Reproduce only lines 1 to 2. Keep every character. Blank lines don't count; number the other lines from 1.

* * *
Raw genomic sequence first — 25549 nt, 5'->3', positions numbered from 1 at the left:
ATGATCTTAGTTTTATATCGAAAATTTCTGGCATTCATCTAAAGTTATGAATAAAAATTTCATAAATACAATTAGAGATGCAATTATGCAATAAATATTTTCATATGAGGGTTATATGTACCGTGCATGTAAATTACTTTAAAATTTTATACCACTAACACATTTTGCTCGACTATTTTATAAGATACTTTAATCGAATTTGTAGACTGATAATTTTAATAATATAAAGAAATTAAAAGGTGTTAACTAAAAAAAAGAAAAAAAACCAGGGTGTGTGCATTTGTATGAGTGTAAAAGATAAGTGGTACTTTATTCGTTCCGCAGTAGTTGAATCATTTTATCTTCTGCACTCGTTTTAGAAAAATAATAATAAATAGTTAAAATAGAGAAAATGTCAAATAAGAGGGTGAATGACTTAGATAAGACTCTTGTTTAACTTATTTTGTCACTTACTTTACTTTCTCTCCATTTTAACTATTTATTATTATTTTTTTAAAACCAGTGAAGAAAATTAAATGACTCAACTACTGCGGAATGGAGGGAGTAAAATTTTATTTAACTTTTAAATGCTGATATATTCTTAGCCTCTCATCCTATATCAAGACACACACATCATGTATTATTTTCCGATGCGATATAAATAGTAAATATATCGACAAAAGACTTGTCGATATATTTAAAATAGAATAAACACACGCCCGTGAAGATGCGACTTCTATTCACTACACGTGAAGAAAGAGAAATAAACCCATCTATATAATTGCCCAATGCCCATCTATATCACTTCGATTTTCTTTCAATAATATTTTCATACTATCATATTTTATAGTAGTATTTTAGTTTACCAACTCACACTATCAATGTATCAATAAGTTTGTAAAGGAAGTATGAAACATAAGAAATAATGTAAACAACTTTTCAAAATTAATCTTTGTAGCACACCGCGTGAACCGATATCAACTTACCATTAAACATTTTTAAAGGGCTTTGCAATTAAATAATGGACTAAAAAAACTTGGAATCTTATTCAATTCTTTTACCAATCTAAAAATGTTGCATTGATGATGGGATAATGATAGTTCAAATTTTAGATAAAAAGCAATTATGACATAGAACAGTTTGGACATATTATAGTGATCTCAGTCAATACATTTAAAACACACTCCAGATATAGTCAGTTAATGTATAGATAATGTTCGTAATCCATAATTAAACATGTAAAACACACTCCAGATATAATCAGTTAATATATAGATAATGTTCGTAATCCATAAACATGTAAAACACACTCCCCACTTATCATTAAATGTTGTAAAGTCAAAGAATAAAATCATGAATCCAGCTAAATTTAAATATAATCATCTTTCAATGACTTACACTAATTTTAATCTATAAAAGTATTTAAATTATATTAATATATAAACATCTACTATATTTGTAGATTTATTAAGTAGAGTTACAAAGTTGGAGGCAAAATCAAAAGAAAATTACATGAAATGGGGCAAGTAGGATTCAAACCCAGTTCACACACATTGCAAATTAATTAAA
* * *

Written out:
Raw genomic sequence first — 25549 nt, 5'->3', positions numbered from 1 at the left:
ATGATCTTAGTTTTATATCGAAAATTTCTGGCATTCATCTAAAGTTATGAATAAAAATTTCATAAATACAATTAGAGATGCAATTATGCAATAAATATTTTCATATGAGGGTTATATGTACCGTGCATGTAAATTACTTTAAAATTTTATACCACTAACACATTTTGCTCGACTATTTTATAAGATACTTTAATCGAATTTGTAGACTGATAATTTTAATAATATAAAGAAATTAAAAGGTGTTAACTAAAAAAAAGAAAAAAAACCAGGGTGTGTGCATTTGTATGAGTGTAAAAGATAAGTGGTACTTTATTCGTTCCGCAGTAGTTGAATCATTTTATCTTCTGCACTCGTTTTAGAAAAATAATAATAAATAGTTAAAATAGAGAAAATGTCAAATAAGAGGGTGAATGACTTAGATAAGACTCTTGTTTAACTTATTTTGTCACTTACTTTACTTTCTCTCCATTTTAACTATTTATTATTATTTTTTTAAAACCAGTGAAGAAAATTAAATGACTCAACTACTGCGGAATGGAGGGAGTAAAATTTTATTTAACTTTTAAATGCTGATATATTCTTAGCCTCTCATCCTATATCAAGACACACACATCATGTATTATTTTCCGATGCGATATAAATAGTAAATATATCGACAAAAGACTTGTCGATATATTTAAAATAGAATAAACACACGCCCGTGAAGATGCGACTTCTATTCACTACACGTGAAGAAAGAGAAATAAACCCATCTATATAATTGCCCAATGCCCATCTATATCACTTCGATTTTCTTTCAATAATATTTTCATACTATCATATTTTATAGTAGTATTTTAGTTTACCAACTCACACTATCAATGTATCAATAAGTTTGTAAAGGAAGTATGAAACATAAGAAATAATGTAAACAACTTTTCAAAATTAATCTTTGTAGCACACCGCGTGAACCGATATCAACTTACCATTAAACATTTTTAAAGGGCTTTGCAATTAAATAATGGACTAAAAAAACTTGGAATCTTATTCAATTCTTTTACCAATCTAAAAATGTTGCATTGATGATGGGATAATGATAGTTCAAATTTTAGATAAAAAGCAATTATGACATAGAACAGTTTGGACATATTATAGTGATCTCAGTCAATACATTTAAAACACACTCCAGATATAGTCAGTTAATGTATAGATAATGTTCGTAATCCATAATTAAACATGTAAAACACACTCCAGATATAATCAGTTAATATATAGATAATGTTCGTAATCCATAAACATGTAAAACACACTCCCCACTTATCATTAAATGTTGTAAAGTCAAAGAATAAAATCATGAATCCAGCTAAATTTAAATATAATCATCTTTCAATGACTTACACTAATTTTAATCTATAAAAGTATTTAAATTATATTAATATATAAACATCTACTATATTTGTAGATTTATTAAGTAGAGTTACAAAGTTGGAGGCAAAATCAAAAGAAAATTACATGAAATGGGGCAAGTAGGATTCAAACCCAGTTCACACACATTGCAAATTAATTAAA